Echoes of Irish History

The immigrant voyage of millions of Irish to America in the nineteenth century was staggering in its hardship.  Many know of the Coffin Ships during the Great Hunger and the incredible death toll associated with the 6 to 8 week journey on inadequate vessels designed for hauling cargo rather than passengers.  However, little known but just as significant were the tragedies attending those who fled the imposed cruelties in Ireland before the blight even occurred in 1845.  Before that tragedy, mass emigration from Ireland accounted for one- third of all traffic across the Atlantic.  Between 1825 and 1840, 220,000 Irish emigrated to the U.S. at a time when there were few maritime or immigration regulations in place.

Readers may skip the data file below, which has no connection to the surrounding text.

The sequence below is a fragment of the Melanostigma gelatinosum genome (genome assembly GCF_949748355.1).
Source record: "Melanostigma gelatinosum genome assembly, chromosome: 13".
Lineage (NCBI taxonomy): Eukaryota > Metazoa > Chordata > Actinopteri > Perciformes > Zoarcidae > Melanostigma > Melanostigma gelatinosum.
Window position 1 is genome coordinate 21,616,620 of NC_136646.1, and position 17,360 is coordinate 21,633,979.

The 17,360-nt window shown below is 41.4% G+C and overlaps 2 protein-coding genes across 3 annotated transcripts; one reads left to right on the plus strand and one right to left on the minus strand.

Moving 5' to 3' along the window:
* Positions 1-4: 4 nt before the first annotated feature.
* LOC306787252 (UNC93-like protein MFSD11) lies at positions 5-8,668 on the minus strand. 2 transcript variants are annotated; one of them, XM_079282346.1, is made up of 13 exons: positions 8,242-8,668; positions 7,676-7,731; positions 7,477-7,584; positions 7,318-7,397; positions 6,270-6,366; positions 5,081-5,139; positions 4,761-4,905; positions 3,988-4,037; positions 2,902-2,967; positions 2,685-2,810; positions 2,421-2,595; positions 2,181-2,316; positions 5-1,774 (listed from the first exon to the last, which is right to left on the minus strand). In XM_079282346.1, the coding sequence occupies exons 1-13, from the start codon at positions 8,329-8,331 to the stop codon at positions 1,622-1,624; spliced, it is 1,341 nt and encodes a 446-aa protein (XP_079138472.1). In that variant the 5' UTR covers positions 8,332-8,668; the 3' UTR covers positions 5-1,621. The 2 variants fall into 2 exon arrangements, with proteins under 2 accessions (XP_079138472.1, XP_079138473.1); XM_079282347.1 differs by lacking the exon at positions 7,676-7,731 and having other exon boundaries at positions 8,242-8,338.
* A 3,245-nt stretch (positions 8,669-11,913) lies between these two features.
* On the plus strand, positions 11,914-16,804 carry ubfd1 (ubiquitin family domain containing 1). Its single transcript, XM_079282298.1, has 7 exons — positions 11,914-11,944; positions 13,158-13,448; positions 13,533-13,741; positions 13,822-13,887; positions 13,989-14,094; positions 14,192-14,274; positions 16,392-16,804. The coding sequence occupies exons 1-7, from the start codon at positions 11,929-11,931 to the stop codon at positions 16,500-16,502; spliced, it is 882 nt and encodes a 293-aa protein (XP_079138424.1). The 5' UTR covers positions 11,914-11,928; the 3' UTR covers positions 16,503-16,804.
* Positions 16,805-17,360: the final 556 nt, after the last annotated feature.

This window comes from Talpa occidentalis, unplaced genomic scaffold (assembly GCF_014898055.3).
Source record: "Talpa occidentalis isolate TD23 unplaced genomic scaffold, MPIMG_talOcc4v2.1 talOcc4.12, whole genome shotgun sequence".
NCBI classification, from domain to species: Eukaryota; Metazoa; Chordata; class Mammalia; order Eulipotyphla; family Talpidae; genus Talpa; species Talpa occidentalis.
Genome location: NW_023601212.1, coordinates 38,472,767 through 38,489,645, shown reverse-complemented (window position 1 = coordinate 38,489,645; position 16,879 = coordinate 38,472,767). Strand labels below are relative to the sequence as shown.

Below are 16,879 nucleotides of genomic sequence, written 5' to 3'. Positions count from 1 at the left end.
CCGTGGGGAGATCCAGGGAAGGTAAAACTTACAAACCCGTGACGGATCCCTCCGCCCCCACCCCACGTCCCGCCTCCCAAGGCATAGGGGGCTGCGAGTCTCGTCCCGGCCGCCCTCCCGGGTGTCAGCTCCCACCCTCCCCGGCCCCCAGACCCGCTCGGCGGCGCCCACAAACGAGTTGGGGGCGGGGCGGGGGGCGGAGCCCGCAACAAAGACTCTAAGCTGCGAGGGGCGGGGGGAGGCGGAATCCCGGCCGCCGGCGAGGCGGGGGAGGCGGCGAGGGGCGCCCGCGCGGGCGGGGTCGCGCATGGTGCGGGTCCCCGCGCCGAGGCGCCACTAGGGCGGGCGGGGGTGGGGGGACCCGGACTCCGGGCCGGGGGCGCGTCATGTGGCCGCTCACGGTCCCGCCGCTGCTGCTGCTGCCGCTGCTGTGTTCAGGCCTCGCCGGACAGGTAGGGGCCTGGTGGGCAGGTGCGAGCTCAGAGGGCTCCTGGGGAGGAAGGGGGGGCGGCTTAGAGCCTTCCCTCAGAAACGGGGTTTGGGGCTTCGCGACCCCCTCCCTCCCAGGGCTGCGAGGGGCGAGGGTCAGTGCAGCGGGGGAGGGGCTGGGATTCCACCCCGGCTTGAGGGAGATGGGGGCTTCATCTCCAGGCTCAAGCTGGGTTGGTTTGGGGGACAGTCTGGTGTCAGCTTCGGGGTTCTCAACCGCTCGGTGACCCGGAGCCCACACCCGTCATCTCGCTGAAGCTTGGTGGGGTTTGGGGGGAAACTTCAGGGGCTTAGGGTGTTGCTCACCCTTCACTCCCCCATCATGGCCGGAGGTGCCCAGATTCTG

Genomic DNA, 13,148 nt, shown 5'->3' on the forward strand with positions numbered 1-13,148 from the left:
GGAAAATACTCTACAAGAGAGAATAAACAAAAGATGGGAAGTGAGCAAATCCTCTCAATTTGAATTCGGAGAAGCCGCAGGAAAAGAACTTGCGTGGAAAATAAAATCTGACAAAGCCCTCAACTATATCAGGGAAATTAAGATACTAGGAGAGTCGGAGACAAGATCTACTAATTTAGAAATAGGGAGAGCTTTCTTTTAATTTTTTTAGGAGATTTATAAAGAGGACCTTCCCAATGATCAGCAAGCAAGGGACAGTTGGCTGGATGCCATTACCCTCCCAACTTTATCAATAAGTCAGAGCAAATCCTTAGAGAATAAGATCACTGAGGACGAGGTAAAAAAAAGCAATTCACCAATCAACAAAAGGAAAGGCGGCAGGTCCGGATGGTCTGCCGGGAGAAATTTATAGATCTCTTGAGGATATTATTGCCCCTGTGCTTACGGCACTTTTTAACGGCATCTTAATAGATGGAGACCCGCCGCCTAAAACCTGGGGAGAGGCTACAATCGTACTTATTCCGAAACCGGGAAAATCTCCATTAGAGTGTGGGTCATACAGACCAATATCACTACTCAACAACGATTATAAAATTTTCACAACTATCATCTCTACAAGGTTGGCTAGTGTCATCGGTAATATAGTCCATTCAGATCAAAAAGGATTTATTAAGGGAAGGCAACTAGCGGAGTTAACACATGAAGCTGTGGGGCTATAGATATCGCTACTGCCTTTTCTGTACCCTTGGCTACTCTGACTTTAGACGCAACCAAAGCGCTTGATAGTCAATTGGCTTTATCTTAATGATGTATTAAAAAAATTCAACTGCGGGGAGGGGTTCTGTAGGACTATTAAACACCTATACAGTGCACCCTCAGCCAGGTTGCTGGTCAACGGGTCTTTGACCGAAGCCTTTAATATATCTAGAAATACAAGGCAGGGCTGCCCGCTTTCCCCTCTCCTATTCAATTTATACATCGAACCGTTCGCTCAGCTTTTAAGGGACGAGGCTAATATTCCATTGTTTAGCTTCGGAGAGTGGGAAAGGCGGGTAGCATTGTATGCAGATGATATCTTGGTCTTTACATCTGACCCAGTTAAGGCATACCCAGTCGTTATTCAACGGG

Perhaps none who ventured across the Atlantic seeking a better life had as tragic an end as the 100 Irish men, women and children who set forth on October 16, 1836 on the ship Bristol and the 116 who followed 8 days later on the ship Mexico.  Little remembered today, both of these ships wrecked, with a loss of 216 lives, off Long Island’s south shore within weeks of each other.  The double-tragedy shocked all who read the spectacular headlines for months to come. The wrecks were among the deadliest maritime accidents in U.S. history up to that time.  Their fates brought about  sweeping changes in the government’s neglect of the maritime industry, with measures to insure safer travel, including tasking federal ships with sea rescues which evolved into the Coast Guard.  So many avoidable deaths so close to land and perishing so horribly, gripped the nation’s emotions.  Even  Walt Whitman  wrote about the event in his poem, The Sleepers, from Leaves of Grass.

I look where the ship helplessly heads end on, I hear the burst as she strikes,